• This can also be used for any game logic that is intended to run after absolutely everything else in the frame, such as resolving two characters trying to grab each other on the same frame in a fighting game.

Tick Dependency

The AddTickPrerequisiteActor and AddTickPrerequisiteComponent functions, which exist on both actors and components, will set the actor or component on which the function is called to wait to tick until the specified other actor or component has finished ticking. This can be particularly useful for things that happen at roughly the same time in a frame, but where one actor or component sets up data that the other will need. The reason to use this over a tick group is that many actors can be updated in parallel if they're in the same group. Making one group of actors move to an entirely new group might not be needed if those actors are only individually dependent on one or two other actors, rather than needing to wait for the whole group to finish before before ticking.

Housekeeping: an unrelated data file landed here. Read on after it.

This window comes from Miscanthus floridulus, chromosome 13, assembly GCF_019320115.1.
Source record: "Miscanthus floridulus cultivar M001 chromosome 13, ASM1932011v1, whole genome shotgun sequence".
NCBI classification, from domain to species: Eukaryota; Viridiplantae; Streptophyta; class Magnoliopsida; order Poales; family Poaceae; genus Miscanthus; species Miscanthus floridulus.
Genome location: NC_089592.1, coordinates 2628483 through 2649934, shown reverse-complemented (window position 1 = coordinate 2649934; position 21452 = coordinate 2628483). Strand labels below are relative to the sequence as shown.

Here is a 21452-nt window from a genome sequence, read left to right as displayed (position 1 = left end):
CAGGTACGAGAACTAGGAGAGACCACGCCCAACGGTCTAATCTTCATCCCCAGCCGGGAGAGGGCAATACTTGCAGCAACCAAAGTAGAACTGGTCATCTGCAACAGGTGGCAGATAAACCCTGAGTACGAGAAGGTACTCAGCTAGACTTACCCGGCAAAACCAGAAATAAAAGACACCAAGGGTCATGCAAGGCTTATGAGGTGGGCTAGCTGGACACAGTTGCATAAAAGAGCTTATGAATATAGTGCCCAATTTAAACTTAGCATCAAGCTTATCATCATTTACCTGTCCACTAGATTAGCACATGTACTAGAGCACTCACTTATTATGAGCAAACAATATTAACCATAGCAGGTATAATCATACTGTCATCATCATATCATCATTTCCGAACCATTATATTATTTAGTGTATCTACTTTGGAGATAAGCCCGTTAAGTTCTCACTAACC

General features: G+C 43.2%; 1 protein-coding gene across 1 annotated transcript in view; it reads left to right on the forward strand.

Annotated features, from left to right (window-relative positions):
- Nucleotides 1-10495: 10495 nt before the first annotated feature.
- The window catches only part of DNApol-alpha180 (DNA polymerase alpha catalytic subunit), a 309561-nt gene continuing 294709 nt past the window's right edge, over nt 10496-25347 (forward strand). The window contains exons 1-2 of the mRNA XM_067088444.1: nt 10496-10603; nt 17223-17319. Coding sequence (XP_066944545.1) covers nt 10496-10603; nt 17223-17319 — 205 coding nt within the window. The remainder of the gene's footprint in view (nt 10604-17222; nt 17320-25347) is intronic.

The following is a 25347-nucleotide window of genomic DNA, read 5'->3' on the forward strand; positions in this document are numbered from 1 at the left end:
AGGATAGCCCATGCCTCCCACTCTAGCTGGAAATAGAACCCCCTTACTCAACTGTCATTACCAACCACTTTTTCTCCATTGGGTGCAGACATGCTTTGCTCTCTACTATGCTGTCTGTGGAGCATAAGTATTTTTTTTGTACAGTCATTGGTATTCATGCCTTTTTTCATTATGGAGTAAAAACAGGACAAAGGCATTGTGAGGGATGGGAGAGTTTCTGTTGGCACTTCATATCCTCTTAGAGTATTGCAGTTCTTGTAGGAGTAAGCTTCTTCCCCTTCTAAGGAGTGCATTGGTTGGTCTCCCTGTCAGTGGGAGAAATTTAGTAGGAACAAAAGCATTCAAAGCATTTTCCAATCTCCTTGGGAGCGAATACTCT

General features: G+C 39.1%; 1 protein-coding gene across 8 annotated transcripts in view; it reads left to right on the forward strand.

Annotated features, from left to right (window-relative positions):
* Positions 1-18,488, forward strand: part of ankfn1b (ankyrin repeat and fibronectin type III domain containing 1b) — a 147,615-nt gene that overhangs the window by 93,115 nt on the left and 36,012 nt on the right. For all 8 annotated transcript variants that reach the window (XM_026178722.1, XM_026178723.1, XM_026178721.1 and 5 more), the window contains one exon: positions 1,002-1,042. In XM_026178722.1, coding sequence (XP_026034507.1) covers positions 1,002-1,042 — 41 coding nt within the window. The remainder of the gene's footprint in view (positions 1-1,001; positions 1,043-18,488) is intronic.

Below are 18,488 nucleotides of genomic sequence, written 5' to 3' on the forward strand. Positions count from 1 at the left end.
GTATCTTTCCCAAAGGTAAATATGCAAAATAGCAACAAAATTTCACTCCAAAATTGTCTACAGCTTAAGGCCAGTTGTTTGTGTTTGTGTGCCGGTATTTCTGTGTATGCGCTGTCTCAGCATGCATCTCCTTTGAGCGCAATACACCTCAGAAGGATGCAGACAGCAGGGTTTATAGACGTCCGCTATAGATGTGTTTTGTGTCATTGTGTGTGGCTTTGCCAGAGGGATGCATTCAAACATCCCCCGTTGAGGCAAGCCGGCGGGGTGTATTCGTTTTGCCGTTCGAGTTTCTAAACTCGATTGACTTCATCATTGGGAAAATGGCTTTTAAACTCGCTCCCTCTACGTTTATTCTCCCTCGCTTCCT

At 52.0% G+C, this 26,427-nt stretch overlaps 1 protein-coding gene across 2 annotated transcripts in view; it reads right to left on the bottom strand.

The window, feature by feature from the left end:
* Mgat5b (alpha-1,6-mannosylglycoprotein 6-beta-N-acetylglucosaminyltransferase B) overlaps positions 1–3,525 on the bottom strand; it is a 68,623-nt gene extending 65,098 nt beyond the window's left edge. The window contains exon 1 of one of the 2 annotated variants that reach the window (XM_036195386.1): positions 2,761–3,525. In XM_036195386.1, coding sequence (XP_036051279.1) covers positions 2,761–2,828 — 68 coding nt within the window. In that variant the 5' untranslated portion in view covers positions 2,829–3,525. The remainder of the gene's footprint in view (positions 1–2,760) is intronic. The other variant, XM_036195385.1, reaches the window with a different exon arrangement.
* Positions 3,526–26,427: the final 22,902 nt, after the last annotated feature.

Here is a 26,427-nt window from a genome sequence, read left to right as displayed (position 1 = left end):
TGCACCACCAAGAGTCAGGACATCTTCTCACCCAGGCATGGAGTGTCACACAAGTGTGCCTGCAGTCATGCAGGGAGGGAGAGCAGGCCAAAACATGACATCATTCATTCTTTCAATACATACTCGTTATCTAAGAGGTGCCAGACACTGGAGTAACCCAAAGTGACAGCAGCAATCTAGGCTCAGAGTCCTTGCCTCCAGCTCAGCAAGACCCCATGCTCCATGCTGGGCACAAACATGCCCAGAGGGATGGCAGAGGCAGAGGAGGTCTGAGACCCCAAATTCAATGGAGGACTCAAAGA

Tick Group/Tick Dependency Usage Example

As an example of how to use each of the tick groups listed above, imagine a game where the player controls an animated actor who aims a laser, which places a special targeting reticule actor at the point of impact. A special meter fills up as long as the laser stays pointed at a certain type of target object, and a HUD actor displays this meter on the screen.

The player's animated actor would move and animate in TG_PrePhysics. It needs to animate before physics in order for physics-simulated objects to follow and interact with it correctly.

The HUD can update in any tick group, but TG_DuringPhysics is a good selection for two reasons. First, TG_DuringPhysics is acceptable because it doesn't directly interact with, or use data from, the game's physics simulation. Second, it is a good idea because there is no reason to force physics simulation to wait for the HUD to finish updating, nor is there a reason to force the HUD to wait for physics simulation to finish. Note that the HUD will be one frame behind the game, i.e. pointing at a target object this frame will not be reflected in the meter until next frame.